Coronavirus: Families won't be fined for not sending children back to school
Families who refuse to send their children back to school if they reopen later this year will not be fined, the government has confirmed.
It comes days after Prime Minister Boris Johnson revealed plans to get young children back to school by June 1.
Mr Johnson is hoping to get youngsters in transition years such as reception, Year 1 and Year 6, back into education as soon as possible.
Secondary schools, sixth form and colleges will also be working towards providing some face-to-face contact with pupils in Year 10 and Year 12 to prepare them for exams next year.
However, these changes will only happen if the transmission of the coronavirus has decreased and the R remains below one.
If schools are welcomed back there will be a number of changes, including: reducing the size of classes and keeping children in small groups without mixing, staggered break and lunchtimes as well as drop-offs and pick-ups and increasing the frequency of cleaning.
Education Secretary Gavin Williamson said: “I know how hard schools, colleges, early years settings and parents are working to make sure children and young people can continue to learn at home, and I cannot thank them enough for that.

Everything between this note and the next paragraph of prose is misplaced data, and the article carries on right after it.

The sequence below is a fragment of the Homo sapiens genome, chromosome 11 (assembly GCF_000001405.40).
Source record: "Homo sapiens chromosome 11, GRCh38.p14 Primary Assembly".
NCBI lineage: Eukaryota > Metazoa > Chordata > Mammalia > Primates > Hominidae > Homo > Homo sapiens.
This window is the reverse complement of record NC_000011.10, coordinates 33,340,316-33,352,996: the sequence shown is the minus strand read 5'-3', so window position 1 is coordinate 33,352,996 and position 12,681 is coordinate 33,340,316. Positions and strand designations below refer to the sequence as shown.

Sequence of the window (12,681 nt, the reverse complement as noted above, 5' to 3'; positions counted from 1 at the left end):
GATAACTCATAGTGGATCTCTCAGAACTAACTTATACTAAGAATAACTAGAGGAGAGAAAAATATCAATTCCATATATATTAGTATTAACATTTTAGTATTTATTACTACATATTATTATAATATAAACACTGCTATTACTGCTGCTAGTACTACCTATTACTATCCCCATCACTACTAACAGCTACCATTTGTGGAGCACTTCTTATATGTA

“This marks the first step towards having all young people back where they belong..."
“But nothing can replace being in the classroom, which is why I want to get children back to school as soon as it is safe to do so.
"The latest scientific advice indicates it will be safe for more children to return to school from June 1, but we will continue to limit the overall numbers in school and introduce protective measures to prevent transmission.
“This marks the first step towards having all young people back where they belong – in nurseries, schools and colleges – but we will continue to be led by the scientific evidence and will only take further steps when the time is right.”
The government has also confirmed there is no penalty for families who do not send their children to school, but has said families will be "strongly encouraged to take up these places".
The Scientific Advisory Group for Emergencies which is advising the Prime Minister and his government, claims the severity of the disease in children is lower than adults and it has "moderately high degree" of confidence that children aged up to 11 are less susceptible to it.